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August 2013

The Proper Writing Space


This situation, the proper space within which to write, may have plagued me at some point in my peripatetic life, but I must have quickly gotten over it. By the time that I began to write into a journal bits and pieces (snippets) of what would become segments of the first draft of the first version of NORTHSTAR, I was living in an apartment with Husband. I was also pregnant with our son. I wrote almost any time of the day or night in any space, although a rather uncomfortable, avocado green (you know the era!) Lazy Boy recliner/armchair (a reject from Grandma) in the living room was a favored spot.


I do recall the first promptings of this novel coming to me while I still worked for money in an office as a technical writer/editor for engineers and geologists. A co-worker commented that I was overqualified for my job. I blithely replied that I’ve been over-qualified for every job I’ve ever had. But a paycheck is a paycheck. I soon thereafter promoted myself to the job of mothering where a woman is never over-qualified.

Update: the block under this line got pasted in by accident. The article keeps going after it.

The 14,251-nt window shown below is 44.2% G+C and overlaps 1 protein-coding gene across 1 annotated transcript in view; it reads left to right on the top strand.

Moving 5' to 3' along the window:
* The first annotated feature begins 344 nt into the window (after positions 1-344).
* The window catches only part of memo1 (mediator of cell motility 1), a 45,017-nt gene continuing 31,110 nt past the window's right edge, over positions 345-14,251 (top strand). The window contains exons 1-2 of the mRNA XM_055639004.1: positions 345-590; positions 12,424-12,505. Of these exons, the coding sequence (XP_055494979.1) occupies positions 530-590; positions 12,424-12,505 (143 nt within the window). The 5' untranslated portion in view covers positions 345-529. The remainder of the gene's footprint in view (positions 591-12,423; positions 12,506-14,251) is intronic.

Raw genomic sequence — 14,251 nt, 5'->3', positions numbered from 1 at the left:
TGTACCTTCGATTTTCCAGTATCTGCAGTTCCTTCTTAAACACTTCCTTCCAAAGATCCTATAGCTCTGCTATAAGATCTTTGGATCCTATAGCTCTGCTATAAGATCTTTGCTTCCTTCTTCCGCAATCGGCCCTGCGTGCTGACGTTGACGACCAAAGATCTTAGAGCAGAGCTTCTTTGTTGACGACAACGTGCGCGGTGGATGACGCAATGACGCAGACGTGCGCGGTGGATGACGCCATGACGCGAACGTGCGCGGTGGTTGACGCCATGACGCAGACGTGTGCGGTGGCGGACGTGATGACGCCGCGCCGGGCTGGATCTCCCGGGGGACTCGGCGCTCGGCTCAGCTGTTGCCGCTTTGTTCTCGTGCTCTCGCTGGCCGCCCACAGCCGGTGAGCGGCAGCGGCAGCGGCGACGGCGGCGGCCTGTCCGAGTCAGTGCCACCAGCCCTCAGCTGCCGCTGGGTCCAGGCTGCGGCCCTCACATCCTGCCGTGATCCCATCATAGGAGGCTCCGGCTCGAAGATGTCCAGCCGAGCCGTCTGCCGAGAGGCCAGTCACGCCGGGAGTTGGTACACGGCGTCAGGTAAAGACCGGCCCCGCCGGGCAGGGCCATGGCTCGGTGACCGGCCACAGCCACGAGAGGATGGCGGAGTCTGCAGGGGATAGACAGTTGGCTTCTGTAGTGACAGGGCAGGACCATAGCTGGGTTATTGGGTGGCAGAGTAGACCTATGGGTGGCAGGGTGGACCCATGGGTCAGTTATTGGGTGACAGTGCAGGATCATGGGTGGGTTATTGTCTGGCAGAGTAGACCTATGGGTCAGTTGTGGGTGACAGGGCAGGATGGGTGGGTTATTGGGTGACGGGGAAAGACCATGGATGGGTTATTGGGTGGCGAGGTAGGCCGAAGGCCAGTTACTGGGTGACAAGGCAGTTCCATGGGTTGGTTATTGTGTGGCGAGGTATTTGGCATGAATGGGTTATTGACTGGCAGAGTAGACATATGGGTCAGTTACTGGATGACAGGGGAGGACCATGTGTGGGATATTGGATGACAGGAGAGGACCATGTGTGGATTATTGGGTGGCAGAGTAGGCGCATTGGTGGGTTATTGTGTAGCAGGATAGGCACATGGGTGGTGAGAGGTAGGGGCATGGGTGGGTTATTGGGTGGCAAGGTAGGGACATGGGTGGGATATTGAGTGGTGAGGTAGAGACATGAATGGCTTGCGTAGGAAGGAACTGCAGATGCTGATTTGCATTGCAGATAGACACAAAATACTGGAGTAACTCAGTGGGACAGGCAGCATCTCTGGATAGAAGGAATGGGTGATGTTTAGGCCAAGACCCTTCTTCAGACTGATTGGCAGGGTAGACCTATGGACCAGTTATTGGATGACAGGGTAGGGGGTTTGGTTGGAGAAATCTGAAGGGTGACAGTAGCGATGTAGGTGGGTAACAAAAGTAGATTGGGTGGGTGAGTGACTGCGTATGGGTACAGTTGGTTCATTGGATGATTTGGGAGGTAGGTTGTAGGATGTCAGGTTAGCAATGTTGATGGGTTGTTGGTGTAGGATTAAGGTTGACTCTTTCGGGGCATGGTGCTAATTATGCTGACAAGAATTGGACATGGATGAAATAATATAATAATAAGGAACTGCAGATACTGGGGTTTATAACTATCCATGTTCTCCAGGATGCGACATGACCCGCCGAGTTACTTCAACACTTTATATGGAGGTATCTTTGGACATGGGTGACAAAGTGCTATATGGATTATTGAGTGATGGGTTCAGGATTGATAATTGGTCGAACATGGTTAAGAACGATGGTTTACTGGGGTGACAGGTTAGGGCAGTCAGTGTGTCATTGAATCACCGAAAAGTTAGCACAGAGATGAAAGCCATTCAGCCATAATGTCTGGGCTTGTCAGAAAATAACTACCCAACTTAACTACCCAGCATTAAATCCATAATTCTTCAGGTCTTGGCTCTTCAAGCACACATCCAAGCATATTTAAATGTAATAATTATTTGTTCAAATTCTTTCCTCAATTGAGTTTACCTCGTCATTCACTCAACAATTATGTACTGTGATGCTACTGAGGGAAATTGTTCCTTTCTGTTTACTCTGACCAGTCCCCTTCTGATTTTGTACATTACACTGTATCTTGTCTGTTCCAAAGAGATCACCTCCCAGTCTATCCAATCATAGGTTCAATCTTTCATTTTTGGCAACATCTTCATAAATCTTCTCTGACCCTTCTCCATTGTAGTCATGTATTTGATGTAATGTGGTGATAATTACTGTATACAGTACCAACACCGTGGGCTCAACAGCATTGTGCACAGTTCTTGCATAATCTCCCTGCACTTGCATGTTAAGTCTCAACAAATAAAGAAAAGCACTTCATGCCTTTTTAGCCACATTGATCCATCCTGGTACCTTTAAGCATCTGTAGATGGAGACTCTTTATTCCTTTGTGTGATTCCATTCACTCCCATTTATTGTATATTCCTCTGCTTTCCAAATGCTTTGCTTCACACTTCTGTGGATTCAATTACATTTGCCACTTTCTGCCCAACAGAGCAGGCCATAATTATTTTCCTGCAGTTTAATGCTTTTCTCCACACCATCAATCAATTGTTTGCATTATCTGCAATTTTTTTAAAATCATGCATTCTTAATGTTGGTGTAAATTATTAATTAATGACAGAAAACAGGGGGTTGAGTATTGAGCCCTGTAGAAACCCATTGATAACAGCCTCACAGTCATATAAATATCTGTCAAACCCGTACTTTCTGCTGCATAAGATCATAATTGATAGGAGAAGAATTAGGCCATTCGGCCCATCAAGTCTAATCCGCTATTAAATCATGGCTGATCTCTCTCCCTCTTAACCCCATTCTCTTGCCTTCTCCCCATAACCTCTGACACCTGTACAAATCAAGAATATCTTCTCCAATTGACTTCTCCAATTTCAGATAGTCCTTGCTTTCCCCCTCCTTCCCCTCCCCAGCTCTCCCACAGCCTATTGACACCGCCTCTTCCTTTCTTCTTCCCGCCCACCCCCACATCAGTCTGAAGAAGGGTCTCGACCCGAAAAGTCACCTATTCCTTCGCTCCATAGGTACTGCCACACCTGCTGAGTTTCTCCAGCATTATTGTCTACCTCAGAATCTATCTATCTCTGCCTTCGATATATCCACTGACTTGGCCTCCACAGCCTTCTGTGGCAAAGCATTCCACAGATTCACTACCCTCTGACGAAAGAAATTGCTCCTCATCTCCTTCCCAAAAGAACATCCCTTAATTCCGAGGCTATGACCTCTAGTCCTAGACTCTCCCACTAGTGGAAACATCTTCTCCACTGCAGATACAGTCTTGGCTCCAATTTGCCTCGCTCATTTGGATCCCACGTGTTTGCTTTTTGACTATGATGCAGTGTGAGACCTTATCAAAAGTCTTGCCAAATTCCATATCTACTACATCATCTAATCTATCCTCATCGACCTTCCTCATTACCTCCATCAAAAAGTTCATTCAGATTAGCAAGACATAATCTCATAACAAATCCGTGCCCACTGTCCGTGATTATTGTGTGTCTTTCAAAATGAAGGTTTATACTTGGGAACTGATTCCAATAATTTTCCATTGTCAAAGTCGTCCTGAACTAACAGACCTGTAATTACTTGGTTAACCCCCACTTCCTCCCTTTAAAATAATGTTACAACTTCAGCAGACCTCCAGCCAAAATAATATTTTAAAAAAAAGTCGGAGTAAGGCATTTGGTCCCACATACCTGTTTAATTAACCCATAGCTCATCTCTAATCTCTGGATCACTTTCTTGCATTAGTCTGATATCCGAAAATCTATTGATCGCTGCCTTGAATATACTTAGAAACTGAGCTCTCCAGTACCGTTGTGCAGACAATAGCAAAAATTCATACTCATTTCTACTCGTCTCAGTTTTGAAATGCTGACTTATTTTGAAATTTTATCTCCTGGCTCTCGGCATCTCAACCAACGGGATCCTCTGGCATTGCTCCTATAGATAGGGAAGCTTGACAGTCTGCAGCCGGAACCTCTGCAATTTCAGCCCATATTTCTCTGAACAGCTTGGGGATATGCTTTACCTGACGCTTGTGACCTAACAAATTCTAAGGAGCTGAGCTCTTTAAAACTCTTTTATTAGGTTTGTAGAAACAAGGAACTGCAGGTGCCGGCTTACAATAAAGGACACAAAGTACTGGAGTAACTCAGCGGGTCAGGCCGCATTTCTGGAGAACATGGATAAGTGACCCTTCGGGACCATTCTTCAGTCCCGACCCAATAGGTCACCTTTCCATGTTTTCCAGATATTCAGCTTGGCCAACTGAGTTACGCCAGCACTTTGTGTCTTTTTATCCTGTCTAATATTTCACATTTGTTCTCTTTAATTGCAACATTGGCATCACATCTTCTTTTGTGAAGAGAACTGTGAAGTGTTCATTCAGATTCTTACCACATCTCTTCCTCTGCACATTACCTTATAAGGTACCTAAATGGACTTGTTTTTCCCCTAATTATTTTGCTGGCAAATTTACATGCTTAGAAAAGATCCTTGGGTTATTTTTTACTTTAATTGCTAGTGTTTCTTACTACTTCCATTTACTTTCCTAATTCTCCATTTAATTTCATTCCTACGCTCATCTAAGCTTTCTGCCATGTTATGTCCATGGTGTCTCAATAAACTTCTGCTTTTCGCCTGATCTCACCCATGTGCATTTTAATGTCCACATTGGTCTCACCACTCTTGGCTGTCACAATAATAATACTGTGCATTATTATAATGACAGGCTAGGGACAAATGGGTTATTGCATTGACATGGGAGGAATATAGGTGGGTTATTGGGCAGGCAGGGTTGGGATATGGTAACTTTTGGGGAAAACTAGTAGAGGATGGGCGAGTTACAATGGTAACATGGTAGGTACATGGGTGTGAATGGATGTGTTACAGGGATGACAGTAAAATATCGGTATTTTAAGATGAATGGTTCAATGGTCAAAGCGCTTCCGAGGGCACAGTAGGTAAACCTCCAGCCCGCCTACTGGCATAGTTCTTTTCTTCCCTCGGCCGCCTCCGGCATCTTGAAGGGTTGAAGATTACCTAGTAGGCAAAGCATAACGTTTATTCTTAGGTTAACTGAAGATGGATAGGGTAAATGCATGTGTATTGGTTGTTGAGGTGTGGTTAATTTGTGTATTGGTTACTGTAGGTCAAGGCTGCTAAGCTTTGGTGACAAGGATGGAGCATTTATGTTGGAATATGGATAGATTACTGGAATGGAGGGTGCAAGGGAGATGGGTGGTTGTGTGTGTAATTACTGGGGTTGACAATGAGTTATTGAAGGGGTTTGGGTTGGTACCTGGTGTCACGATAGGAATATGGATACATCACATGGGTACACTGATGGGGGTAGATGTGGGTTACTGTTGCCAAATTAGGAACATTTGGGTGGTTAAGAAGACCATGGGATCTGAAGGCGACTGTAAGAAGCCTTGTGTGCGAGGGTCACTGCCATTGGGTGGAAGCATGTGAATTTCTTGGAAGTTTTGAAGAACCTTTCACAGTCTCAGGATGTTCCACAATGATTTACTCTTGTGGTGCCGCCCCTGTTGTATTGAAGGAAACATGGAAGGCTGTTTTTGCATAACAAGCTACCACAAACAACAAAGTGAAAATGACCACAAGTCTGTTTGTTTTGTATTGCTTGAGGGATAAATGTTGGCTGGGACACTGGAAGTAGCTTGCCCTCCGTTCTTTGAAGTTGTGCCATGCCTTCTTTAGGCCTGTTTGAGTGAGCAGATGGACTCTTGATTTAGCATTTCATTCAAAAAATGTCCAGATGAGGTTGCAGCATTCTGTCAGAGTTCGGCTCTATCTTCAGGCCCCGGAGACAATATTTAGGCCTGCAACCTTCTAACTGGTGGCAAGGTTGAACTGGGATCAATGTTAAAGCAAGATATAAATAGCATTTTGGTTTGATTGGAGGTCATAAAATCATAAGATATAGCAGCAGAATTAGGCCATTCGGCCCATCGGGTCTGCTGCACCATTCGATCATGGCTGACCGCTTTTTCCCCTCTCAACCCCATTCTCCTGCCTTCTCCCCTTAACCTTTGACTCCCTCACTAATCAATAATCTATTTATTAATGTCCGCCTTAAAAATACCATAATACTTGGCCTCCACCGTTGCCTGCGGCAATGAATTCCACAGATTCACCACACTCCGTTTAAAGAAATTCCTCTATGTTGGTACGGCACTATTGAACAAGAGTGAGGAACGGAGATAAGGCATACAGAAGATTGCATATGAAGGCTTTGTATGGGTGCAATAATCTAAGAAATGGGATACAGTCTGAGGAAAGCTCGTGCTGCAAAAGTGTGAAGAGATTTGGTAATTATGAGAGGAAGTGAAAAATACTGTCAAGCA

One engineer who remains most fondly in my memory saw me writing away on a pad of paper during the timed and allotted 15-minute afternoon break from work. I’d just finished inputting government text into a government computer. That computer defied the idea that the federal government was moving wayyy ahead in the development and “implementation” of digital technology. The “word processing” program that was being implemented was called the MUSE. Ten minutes with this lumbering sequoia of “technology” prompted me to call it “The Moose.”

 

This smiling, gracious civil engineer asked me what I was working on. I told him, “My novel which is placed at a dam.”

He grinned. “I can see you writing an entire series, All My Dams.”

 

I stopped at just one, and that one was penned in various locations in Truckee and in Sacramento, and in many different rooms in one apartment and two houses. I’d put the draft, complete with flat characters, away, far far away, in the rafters of a detached garage of House #1 while I pursued living my life, something that included the birth of a daughter. Then, as my family and I moved from House #1 to House #2, the final version of NORTHSTAR came rushing out of me, at the same time that I was boxing belongings, working on an engineering contract, and helping my toddler and first-grader prepare to leave “home” for a new home, this unknown place several miles up the road.